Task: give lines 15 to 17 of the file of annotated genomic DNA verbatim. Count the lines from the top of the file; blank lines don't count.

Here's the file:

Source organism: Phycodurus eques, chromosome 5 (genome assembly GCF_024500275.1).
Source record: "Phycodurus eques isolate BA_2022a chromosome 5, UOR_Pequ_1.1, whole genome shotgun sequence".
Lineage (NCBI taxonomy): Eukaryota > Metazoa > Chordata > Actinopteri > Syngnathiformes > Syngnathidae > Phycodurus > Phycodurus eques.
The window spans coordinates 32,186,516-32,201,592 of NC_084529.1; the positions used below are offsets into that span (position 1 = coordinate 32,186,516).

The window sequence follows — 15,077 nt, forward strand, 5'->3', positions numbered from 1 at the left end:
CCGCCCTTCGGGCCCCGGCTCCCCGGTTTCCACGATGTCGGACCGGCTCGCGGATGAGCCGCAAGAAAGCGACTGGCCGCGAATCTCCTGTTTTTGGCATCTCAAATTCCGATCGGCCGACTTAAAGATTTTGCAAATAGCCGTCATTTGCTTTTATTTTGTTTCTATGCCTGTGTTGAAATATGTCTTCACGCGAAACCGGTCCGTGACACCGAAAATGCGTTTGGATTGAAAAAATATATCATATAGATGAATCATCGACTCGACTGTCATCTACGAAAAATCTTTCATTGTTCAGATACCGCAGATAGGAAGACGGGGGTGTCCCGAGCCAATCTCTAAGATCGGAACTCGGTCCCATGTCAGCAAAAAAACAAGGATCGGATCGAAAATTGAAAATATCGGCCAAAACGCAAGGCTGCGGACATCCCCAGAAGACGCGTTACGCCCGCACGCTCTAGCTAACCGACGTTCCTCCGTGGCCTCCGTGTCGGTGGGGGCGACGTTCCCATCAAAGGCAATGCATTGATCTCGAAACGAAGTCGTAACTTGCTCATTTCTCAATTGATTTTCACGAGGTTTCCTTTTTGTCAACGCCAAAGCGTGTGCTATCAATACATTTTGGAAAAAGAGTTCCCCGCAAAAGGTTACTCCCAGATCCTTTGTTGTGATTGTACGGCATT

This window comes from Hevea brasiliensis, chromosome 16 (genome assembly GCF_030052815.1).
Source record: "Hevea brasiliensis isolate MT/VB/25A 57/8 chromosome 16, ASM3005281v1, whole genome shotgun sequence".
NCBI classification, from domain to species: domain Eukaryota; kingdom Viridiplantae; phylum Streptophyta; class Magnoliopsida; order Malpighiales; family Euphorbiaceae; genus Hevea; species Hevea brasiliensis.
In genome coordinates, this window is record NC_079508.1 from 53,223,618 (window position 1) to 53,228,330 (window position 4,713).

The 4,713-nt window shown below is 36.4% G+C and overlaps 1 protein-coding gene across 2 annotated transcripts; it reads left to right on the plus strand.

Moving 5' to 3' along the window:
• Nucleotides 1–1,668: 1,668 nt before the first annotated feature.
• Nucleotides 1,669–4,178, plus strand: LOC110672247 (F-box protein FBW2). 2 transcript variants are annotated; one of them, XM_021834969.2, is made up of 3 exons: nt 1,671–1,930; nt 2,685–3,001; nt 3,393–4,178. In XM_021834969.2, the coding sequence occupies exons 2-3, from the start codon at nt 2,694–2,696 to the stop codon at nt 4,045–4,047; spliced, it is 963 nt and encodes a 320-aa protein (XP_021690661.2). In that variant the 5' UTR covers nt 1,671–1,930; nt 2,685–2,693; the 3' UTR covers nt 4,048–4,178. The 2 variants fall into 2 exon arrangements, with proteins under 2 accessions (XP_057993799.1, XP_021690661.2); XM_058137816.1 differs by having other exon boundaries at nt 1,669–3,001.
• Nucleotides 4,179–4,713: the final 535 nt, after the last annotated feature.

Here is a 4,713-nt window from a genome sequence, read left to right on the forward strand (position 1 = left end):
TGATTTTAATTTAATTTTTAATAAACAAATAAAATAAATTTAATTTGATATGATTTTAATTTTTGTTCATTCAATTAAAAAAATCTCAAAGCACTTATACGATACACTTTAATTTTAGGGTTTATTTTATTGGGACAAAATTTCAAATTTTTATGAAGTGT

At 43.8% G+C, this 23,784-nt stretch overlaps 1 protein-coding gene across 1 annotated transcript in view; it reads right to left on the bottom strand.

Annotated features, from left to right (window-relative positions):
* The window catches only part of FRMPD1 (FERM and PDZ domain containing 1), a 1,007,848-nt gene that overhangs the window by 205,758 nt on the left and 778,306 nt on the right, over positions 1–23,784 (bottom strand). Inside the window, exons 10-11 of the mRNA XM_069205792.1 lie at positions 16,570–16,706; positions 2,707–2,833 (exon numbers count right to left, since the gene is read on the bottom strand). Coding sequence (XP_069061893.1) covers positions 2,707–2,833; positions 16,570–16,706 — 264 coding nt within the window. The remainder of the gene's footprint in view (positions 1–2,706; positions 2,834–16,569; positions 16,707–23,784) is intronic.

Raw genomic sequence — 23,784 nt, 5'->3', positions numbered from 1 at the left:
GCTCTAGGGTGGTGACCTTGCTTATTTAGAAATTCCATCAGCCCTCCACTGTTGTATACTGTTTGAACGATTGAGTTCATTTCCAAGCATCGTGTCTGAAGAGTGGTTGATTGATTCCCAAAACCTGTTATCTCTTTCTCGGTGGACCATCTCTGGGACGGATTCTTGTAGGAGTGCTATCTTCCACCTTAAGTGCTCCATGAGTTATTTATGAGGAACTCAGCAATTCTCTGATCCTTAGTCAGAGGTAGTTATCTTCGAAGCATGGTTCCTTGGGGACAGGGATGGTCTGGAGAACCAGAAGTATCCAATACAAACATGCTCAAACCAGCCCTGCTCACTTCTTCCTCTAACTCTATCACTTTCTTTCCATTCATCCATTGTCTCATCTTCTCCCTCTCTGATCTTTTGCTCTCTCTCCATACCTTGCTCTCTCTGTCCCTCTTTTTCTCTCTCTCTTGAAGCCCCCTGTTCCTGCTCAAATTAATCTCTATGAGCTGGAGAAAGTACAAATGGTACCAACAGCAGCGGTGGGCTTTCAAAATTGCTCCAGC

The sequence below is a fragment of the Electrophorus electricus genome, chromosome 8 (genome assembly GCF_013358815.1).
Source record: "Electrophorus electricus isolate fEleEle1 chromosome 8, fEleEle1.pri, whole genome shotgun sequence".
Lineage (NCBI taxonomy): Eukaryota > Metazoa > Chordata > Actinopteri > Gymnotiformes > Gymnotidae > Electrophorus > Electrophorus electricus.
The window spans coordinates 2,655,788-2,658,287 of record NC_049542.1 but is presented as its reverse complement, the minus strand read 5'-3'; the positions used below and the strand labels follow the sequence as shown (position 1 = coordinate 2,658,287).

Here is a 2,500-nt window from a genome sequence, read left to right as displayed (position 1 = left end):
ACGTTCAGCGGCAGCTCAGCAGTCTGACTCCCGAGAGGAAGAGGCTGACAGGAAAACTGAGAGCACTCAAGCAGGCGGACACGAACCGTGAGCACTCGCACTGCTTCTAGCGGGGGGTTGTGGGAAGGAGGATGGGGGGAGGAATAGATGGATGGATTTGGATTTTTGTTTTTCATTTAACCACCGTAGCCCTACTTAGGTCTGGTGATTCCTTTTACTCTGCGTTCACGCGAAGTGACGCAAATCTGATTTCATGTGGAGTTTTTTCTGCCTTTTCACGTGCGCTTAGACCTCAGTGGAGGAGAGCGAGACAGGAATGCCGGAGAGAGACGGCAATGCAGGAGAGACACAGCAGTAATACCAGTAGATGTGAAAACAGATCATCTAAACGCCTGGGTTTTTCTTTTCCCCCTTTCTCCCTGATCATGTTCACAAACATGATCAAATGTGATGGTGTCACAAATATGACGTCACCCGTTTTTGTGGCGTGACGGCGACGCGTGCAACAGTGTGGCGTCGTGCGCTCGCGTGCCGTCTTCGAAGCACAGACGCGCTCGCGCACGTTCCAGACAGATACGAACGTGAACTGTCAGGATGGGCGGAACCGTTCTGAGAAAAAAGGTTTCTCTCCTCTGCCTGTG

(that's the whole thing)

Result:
• Nucleotides 4,179–4,713: the final 535 nt, after the last annotated feature.

Here is a 4,713-nt window from a genome sequence, read left to right on the forward strand (position 1 = left end):
TGATTTTAATTTAATTTTTAATAAACAAATAAAATAAATTTAATTTGATATGATTTTAATTTTTGTTCATTCAATTAAAAAAATCTCAAAGCACTTATACGATACACTTTAATTTTAGGGTTTATTTTATTGGGACAAAATTTCAAATTTTTATGAAGTGT